National Oilwell Varco (NOV) - Get Report shares rose sharply Thursday morning after the oilfield equipment and services provider reported a second quarter loss of $114 million, or 30 cents per share, beating analysts expectations of a 32 cents per share loss.
Yet all was not peachy for investors who might have hoped to put the bad times completely behind them for this name, as NOV's management team was not as eager as its peers Schlumberger (SLB) - Get Report and Halliburton (HAL) - Get Report to say all of its segments have passed the bottom in the cycle.
Still the company missed on revenues, reporting $1.72 billion in sales for the second frame versus consensus estimates of $1.79 billion. Revenues were down 21 percent from the first first quarter and 56 percent compared to the same period last year.
New rig systems orders were also down to $66 million, compared with Seaport Global analysts' call for $87 million, and the company's adjusted Ebitda for the second quarter was $25 million.
With the less-than-breathtaking numbers, the firm wrote in a Thursday note that it expects the results will have slightly negative implications on NOV, but following the company's 9 a.m. conference call, shares continued to fly high, climbing about 3% by 10:45 a.m. EDT to $32.32 apiece.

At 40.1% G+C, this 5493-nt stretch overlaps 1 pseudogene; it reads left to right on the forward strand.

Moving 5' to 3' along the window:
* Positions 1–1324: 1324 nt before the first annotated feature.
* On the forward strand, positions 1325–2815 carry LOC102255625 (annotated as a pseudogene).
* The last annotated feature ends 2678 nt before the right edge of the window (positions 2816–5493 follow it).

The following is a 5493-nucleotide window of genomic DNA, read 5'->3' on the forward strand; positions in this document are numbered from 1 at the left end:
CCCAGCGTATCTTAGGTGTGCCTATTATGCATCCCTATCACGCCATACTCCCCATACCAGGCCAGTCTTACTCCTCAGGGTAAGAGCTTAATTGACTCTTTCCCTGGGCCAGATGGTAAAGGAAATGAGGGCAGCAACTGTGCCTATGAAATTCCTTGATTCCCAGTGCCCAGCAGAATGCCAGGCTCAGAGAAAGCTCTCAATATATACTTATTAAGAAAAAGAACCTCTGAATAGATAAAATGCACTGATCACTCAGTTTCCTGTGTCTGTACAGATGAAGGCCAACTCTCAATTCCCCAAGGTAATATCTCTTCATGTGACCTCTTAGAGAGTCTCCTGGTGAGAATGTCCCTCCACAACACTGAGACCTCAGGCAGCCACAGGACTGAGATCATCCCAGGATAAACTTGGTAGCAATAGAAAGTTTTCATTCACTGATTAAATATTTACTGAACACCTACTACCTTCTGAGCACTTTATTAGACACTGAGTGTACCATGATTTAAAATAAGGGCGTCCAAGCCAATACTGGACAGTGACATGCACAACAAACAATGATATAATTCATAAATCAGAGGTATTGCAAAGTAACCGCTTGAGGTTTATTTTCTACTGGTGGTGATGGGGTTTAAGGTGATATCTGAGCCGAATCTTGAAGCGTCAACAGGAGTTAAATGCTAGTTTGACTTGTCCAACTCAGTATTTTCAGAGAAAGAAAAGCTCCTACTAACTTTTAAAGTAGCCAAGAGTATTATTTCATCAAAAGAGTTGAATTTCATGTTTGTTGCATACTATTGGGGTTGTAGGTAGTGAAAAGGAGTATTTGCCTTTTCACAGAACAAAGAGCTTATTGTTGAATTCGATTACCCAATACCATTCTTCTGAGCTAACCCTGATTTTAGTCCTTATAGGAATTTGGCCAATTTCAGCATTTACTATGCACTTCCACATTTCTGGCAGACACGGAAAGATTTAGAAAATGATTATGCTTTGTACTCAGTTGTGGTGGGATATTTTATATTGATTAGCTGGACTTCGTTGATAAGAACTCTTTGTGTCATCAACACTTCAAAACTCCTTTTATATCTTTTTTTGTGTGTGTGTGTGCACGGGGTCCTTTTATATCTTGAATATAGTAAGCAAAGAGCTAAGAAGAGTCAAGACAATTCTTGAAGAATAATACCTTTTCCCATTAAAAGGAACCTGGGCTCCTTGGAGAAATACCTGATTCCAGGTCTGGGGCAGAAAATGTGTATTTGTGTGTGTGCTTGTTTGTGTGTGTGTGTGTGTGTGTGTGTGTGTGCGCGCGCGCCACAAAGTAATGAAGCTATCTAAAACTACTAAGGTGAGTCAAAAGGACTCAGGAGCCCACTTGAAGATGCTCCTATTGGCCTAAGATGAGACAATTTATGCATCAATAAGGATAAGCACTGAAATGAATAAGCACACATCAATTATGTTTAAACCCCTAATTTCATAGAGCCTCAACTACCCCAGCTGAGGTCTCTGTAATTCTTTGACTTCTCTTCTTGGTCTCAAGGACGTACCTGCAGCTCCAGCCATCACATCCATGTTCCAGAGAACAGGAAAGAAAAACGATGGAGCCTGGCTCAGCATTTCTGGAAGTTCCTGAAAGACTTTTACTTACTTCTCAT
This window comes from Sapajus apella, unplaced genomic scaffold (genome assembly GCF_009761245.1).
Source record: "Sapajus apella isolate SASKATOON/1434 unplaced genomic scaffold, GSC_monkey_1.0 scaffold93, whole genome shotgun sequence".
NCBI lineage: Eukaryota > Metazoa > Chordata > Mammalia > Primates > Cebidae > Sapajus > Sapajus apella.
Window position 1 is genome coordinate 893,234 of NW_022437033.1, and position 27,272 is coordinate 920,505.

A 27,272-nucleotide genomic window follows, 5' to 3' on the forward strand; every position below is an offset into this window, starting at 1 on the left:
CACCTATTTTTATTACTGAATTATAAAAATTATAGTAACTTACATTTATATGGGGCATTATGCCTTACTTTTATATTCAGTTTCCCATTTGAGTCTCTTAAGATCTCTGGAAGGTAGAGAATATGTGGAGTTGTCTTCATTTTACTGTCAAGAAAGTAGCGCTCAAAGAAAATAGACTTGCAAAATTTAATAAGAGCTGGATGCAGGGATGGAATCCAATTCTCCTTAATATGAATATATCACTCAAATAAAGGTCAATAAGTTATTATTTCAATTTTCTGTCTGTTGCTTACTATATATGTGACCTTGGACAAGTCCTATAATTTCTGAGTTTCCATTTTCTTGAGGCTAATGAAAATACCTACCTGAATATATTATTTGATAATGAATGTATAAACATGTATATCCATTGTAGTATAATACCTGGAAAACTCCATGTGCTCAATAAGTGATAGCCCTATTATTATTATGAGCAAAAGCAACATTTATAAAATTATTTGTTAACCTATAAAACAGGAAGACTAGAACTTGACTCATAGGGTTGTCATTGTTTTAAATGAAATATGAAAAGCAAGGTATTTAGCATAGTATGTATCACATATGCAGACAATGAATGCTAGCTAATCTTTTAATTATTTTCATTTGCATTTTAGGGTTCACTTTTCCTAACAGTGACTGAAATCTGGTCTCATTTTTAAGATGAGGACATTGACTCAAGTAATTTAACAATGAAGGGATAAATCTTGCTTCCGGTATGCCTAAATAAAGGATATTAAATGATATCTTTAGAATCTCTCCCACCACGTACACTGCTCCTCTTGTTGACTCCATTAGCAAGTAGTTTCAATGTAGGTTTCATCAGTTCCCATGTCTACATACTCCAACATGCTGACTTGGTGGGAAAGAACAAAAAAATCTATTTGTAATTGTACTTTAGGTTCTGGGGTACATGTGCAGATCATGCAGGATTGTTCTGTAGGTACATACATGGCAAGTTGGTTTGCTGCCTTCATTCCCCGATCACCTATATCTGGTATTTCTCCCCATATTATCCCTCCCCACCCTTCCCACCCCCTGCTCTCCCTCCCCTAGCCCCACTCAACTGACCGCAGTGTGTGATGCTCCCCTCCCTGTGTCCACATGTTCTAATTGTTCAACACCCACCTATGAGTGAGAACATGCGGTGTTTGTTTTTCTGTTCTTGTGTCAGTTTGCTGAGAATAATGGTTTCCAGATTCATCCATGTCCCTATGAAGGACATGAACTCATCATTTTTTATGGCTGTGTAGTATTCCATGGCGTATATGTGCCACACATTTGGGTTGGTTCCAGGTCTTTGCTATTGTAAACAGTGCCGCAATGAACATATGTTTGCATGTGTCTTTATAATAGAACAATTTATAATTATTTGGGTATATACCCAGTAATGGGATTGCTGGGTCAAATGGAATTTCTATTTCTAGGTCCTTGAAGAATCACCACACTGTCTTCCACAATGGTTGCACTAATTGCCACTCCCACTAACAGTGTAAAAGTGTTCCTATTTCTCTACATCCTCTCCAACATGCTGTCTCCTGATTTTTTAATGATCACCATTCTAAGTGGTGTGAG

The Houston oil rig equipment manufacturer said on Thursday's conference call with analysts that it continues to see pricing pressures, particularly overseas, and other headwinds that could present trouble for certain operations down the road. Those headwinds include a potential for much lower offshore activity, which management said it's hunkering down for.
That being said, National Oilwell continues to be optimistic on its mid-term prospects, including in land drilling, where the company said it is starting to hear more discussions about ramping up production.
And despite the continued pressures, NOV noted it has maintained a healthy level of cash on the balance sheet. With more than $6 billion in total liquidity, management expressed confidence in how well it is positioned from an operational and financial standpoint leading into any potential upturn.
Analysts questioned whether or not National Oilwell, a traditionally aggressive acquirer, would turn to large-scale M&A to strengthen its position leading into such an upturn, which many suspect is slated to come underway as early as the back end of 2016.
CEO Clay Williams (pictured) pulled company followers back to reality, however, firmly expressing NOV's longstanding ideology that small, bolt-on transactions were of better use to the company's long-term growth then placing all its eggs in one oversized basket.
But Williams said Thursday that management would continue to aggressively pursue several smaller transactions that could bring into its portfolio exciting new technologies.